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What happens when an impenetrable mutant tired of living is suddenly faced with his mortality?
Friday, July 26, 2013
NEW YORK — In a way, Roger Ebert helped make “The Wolverine.”
“Why should I care about this guy?” the late film critic asked in his review of 2009’s “X-Men Origins: Wolverine,” the previous film starring Hugh Jackman as Marvel Comics’ mutant hero with metal claws and a rapid self-healing ability. “He feels no pain and nothing can kill him,” Ebert said, “so therefore he’s essentially a story device for action sequences.”
Director James Mangold (“Girl, Interrupted”) took that to heart when prepping “The Wolverine,” opening today as a sequel to that previous film and to the three “X-Men” movies made between 2000 and 2006. “Roger is a hero of mine, as well as a real supporter and a good friend over the years,” Mangold says in a telephone interview. “He communicated with me, and I remember what he said about the first film. I think what he said was dead-on.”
And so in this new film, in which Logan (aka Wolverine) goes to Japan to honor a dying man’s last request, Mangold and his screenwriters removed most of that healing ability, courtesy of a villainous-mutant doctor (Svetlana Khodchenkova) and an aged technology titan (Hal Yamanouchi) who covets it. If you prick him, this Wolverine bleeds. And bleeds. And bleeds.
“If you have a hero who can’t be hurt, there’s only one way to create stakes or jeopardy, and that’s to put people he cares about in harm’s way,” Mangold observes. “And, not unlike the amnesia thing, that can get tired really fast.”
By “the amnesia thing,” Mangold’s referring to a trope in initial screenwriter Christopher McQuarrie’s early script — eventually revised by Mark Bomback and Scott Frank — in which Wolverine, suffering from memory loss, visits Japan in search of answers to his past. Aside from anything else, that was chronologically problematic: While the character did lose his memory at the end of “X-Men Origins: Wolverine,” the events of that film take place before the events of the “X-Men” trilogy.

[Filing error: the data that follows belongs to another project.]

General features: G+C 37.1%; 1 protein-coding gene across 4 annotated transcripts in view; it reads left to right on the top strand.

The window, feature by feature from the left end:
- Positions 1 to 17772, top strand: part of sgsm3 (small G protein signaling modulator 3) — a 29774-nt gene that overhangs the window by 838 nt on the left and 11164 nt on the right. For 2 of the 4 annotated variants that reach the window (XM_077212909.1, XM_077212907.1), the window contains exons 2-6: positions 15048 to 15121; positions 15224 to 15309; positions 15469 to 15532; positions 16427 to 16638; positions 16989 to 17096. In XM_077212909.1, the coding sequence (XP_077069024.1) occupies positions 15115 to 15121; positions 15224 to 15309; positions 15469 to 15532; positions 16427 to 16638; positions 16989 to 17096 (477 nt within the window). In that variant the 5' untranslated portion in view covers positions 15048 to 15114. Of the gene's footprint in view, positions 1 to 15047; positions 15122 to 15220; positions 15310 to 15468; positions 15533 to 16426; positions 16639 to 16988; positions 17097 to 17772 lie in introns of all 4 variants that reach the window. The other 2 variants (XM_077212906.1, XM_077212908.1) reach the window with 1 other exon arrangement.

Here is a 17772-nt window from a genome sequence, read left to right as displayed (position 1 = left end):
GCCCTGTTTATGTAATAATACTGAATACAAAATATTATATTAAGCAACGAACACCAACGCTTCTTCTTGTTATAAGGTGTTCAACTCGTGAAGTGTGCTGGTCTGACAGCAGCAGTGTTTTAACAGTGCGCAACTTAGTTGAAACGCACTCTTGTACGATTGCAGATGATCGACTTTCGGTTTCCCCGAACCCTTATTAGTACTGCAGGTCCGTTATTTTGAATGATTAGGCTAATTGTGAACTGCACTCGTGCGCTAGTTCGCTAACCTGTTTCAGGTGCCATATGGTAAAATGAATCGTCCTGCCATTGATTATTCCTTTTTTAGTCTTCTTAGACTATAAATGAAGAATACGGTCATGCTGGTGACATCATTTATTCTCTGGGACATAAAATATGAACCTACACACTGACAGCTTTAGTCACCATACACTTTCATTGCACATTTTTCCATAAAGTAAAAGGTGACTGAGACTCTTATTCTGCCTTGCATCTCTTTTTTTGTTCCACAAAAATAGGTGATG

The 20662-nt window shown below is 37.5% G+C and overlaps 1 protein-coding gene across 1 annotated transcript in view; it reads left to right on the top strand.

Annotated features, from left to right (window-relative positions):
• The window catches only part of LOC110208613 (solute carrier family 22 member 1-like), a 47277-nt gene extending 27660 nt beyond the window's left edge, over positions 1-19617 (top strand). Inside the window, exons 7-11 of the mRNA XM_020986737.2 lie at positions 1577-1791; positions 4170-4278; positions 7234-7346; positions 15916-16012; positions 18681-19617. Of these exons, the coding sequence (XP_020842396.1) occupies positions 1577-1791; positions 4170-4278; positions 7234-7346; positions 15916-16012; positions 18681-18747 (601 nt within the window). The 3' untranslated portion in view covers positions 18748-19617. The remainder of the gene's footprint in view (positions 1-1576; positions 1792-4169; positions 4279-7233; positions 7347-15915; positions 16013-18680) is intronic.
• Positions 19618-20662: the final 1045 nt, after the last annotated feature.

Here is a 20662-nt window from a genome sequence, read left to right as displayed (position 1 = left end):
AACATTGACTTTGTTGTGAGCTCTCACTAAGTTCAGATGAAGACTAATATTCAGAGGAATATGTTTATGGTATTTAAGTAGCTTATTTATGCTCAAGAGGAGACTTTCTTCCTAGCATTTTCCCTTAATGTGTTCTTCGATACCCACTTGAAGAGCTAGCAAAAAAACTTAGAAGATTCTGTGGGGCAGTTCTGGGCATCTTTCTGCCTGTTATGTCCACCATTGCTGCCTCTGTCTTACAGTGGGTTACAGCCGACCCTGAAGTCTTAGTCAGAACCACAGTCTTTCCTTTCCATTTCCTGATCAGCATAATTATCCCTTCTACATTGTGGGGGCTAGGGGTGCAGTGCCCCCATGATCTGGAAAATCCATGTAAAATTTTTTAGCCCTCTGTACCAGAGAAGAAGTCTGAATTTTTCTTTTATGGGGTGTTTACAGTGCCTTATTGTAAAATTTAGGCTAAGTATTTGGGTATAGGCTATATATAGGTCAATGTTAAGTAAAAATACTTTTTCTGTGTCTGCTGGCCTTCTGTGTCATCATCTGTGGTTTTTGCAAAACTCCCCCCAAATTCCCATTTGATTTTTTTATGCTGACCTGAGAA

And besides, Mangold says, “I’m just tired of amnesia. I mean, characters who can’t remember anything? There have been some excellent films about characters who can’t remember who they are, but usually it’s just a puzzle film. That’s not my style, and I think there’s so much to mine in Logan without robbing him of self-knowledge.”
For one thing, there’s his apparent immortality. (Although he does age, albeit slowly, in the comics, the movie characters might not yet realize this.) “What I wanted to present to the audience,” Mangold says, “was, what is it like to feel a prisoner in a life you cannot escape? You accumulate pain and loss, and keep that with you as you keep on going.”
Not unlike the endless struggle to bring this movie to screen.
It was back in October 2010 that 20th Century Fox confirmed Darren Aronofsky, fresh off “Black Swan,” as director. But he left the project five months later, saying he preferred not to be out of the country for “almost a year” working on the film, the bulk of which was eventually shot in Australia.
Fox spent two months narrowing his replacement to eight directors, including Doug Liman (“The Bourne Identity”), Antoine Fuqua (“Training Day”), Justin Lin (several “Fast & the Furious” films), Gavin O’Connor (“Warrior”) and Mangold, who was chosen in June 2011. Production, which had been set to begin March 2011, got pushed to October and then November. It finally commenced July 30, 2012, and wrapped in November.
Rila Fukushima remembers auditioning for her role as Yukio — a sword-slinging mutant who can foresee people’s deaths — when Aronofsky was still attached.
“I went to the very first casting in New York,” she says, but what with all delays — including the 2011 earthquake in Japan, where a portion of the movie would be shot — “they canceled everything, and I thought the whole filming was not going to happen for a while. But a half-year later,” she says, “James Mangold took over. I think he saw my old casting video and asked me to audition again.”
It was worth the wait, she says, giggling. The first time she met Jackman, “it was the final audition, and after we finished a scene, he kept going. So I stayed in character and just reacted to what he was saying, like improvisation. It was challenging but so much fun, like almost arguing!” she says with a laugh. (The scene, which is in the film, has them in a car as Yukio reveals she’s foreseen Wolverine’s death.)
Wolverine, of course, doesn’t laugh. He’s too existentially anguished. And for all this movie’s high-powered action scenes, including an amazing one atop a 300-mph bullet train, Mangold wanted to explore the why of that.
“What I was pitching [to the studio] was a very serious take on the film and a serious departure from what was already written,” he says. “It wasn’t a complete abandonment of what was there — I still love source material. But I wrote on the back of that script five words: ‘Anyone I love will die.’ ”
And what came out of that isn’t your typical superhero movie. Call it “Wolverine, Interrupted.”